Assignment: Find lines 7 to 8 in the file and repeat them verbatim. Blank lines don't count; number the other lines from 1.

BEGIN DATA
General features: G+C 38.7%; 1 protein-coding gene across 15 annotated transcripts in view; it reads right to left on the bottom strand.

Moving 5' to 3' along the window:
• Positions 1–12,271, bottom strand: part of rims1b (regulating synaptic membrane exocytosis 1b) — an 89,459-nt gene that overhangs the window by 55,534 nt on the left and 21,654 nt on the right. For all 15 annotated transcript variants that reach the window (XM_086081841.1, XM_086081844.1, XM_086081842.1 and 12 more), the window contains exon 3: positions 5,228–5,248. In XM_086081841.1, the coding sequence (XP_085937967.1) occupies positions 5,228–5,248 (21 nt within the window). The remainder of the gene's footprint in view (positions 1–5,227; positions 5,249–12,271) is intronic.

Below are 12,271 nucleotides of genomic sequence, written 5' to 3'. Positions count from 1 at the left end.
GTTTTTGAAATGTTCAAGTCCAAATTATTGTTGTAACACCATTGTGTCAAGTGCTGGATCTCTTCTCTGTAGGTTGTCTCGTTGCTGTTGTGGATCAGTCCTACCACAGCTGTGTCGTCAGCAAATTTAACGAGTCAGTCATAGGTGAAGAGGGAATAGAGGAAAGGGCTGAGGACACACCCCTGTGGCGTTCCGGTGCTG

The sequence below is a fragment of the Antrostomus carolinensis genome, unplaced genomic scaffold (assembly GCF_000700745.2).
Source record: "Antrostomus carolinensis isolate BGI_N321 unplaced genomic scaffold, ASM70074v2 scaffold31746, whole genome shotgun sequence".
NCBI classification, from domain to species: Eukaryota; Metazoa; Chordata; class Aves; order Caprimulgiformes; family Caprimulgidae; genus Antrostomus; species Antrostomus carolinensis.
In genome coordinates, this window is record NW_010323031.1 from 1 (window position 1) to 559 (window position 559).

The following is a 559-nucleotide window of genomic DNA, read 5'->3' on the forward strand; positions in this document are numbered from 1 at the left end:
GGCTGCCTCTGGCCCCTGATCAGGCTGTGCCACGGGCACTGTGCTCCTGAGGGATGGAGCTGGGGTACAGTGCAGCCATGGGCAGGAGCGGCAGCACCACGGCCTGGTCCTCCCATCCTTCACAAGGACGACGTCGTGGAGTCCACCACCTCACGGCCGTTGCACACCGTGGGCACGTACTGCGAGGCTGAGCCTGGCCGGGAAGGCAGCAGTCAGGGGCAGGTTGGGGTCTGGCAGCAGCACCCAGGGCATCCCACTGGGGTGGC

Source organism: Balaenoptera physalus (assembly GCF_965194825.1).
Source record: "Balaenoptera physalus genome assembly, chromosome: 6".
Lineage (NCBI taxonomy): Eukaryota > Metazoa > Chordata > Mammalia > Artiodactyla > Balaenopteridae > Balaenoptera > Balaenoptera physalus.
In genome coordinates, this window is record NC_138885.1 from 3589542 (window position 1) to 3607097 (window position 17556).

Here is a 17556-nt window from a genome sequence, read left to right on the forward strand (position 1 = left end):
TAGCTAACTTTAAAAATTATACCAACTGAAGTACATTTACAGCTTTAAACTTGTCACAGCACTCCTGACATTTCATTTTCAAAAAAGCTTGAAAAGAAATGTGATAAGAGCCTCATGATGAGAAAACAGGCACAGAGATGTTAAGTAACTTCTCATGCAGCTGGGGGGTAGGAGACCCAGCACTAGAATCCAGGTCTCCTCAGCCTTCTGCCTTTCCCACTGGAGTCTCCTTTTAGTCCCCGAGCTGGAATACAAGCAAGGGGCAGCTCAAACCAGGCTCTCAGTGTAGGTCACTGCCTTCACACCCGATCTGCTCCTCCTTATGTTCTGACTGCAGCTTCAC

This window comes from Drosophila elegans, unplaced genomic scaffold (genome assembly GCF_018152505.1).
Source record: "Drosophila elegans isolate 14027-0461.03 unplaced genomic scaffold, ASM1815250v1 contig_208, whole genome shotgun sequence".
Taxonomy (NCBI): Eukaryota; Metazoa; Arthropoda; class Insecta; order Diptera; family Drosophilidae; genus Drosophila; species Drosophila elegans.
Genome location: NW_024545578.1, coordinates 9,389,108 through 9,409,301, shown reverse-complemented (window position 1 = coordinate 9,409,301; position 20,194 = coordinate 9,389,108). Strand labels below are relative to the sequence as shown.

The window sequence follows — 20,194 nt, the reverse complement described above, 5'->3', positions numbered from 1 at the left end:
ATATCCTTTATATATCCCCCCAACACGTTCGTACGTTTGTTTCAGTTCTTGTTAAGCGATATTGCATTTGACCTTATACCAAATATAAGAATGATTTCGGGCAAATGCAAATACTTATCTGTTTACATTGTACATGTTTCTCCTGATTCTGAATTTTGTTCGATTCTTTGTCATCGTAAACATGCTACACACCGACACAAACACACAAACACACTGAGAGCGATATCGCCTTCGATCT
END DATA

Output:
Source record: "Antrostomus carolinensis isolate BGI_N321 unplaced genomic scaffold, ASM70074v2 scaffold31746, whole genome shotgun sequence".
NCBI classification, from domain to species: Eukaryota; Metazoa; Chordata; class Aves; order Caprimulgiformes; family Caprimulgidae; genus Antrostomus; species Antrostomus carolinensis.